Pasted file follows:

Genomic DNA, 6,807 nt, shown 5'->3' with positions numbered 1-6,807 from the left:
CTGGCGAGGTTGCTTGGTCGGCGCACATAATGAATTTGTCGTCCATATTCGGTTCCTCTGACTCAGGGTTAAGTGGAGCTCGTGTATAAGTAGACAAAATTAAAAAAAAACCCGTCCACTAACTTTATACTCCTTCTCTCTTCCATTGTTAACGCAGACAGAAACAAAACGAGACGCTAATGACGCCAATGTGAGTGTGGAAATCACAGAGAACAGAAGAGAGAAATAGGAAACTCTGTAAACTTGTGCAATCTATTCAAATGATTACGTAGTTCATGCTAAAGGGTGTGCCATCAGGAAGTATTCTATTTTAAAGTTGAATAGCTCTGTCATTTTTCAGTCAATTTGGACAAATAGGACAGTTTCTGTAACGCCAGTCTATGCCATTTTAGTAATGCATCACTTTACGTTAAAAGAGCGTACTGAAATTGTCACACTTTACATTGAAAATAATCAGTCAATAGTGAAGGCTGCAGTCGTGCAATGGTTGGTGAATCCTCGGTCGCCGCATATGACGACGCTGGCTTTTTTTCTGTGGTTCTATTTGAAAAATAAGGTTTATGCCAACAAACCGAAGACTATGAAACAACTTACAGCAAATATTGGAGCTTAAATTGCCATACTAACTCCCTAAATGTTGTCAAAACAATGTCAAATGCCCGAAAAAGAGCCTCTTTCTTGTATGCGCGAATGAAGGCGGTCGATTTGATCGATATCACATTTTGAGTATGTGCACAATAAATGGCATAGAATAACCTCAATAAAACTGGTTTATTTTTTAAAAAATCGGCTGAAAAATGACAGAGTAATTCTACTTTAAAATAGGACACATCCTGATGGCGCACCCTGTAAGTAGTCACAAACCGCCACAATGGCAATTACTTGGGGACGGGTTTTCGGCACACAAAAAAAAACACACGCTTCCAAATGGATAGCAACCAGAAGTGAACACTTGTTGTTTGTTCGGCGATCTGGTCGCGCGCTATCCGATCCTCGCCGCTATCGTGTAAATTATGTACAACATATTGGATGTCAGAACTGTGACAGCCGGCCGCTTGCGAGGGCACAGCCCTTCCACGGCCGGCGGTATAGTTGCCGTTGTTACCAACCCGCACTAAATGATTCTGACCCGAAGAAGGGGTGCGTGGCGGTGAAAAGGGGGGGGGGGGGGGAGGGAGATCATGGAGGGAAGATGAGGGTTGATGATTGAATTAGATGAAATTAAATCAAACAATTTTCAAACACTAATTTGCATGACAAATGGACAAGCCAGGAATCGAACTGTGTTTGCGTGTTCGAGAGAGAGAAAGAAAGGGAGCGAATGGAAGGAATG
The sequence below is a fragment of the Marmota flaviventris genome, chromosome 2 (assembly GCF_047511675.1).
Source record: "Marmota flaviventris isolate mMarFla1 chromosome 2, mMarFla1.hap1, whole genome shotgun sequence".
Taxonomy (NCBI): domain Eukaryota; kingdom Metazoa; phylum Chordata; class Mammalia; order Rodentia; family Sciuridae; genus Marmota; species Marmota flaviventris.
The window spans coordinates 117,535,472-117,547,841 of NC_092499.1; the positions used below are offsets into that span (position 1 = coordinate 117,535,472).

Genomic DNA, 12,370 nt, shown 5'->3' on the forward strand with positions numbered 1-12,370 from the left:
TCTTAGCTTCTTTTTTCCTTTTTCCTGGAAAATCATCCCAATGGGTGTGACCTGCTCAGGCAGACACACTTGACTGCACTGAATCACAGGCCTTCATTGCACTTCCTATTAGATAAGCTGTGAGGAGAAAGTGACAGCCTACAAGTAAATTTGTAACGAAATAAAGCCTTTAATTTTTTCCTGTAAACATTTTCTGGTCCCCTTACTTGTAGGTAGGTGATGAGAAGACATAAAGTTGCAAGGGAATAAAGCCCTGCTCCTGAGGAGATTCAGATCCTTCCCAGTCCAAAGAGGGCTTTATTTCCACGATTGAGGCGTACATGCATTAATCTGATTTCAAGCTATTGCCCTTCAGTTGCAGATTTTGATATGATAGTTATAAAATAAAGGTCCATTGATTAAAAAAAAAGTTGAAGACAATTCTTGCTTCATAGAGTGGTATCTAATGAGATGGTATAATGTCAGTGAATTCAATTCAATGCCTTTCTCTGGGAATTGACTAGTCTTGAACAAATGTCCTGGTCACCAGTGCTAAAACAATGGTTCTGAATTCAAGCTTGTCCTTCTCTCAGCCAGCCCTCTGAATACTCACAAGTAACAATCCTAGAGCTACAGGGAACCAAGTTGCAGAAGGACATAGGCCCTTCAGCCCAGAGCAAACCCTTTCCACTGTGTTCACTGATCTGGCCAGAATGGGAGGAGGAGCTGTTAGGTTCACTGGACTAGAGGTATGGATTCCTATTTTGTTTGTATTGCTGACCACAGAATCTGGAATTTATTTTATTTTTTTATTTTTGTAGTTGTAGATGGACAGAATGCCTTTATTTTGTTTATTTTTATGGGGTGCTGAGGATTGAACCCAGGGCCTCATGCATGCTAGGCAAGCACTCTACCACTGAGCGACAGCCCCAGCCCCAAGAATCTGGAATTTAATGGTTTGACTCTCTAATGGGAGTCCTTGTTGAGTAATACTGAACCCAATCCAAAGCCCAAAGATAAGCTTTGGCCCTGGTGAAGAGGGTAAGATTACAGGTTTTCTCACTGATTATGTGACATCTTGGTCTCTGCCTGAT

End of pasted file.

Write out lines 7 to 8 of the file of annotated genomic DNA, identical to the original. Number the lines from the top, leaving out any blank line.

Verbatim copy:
Genomic DNA, 12,370 nt, shown 5'->3' on the forward strand with positions numbered 1-12,370 from the left:
TCTTAGCTTCTTTTTTCCTTTTTCCTGGAAAATCATCCCAATGGGTGTGACCTGCTCAGGCAGACACACTTGACTGCACTGAATCACAGGCCTTCATTGCACTTCCTATTAGATAAGCTGTGAGGAGAAAGTGACAGCCTACAAGTAAATTTGTAACGAAATAAAGCCTTTAATTTTTTCCTGTAAACATTTTCTGGTCCCCTTACTTGTAGGTAGGTGATGAGAAGACATAAAGTTGCAAGGGAATAAAGCCCTGCTCCTGAGGAGATTCAGATCCTTCCCAGTCCAAAGAGGGCTTTATTTCCACGATTGAGGCGTACATGCATTAATCTGATTTCAAGCTATTGCCCTTCAGTTGCAGATTTTGATATGATAGTTATAAAATAAAGGTCCATTGATTAAAAAAAAAGTTGAAGACAATTCTTGCTTCATAGAGTGGTATCTAATGAGATGGTATAATGTCAGTGAATTCAATTCAATGCCTTTCTCTGGGAATTGACTAGTCTTGAACAAATGTCCTGGTCACCAGTGCTAAAACAATGGTTCTGAATTCAAGCTTGTCCTTCTCTCAGCCAGCCCTCTGAATACTCACAAGTAACAATCCTAGAGCTACAGGGAACCAAGTTGCAGAAGGACATAGGCCCTTCAGCCCAGAGCAAACCCTTTCCACTGTGTTCACTGATCTGGCCAGAATGGGAGGAGGAGCTGTTAGGTTCACTGGACTAGAGGTATGGATTCCTATTTTGTTTGTATTGCTGACCACAGAATCTGGAATTTATTTTATTTTTTTATTTTTGTAGTTGTAGATGGACAGAATGCCTTTATTTTGTTTATTTTTATGGGGTGCTGAGGATTGAACCCAGGGCCTCATGCATGCTAGGCAAGCACTCTACCACTGAGCGACAGCCCCAGCCCCAAGAATCTGGAATTTAATGGTTTGACTCTCTAATGGGAGTCCTTGTTGAGTAATACTGAACCCAATCCAAAGCCCAAAGATAAGCTTTGGCCCTGGTGAAGAGGGTAAGATTACAGGTTTTCTCACTGATTATGTGACATCTTGGTCTCTGCCTGAT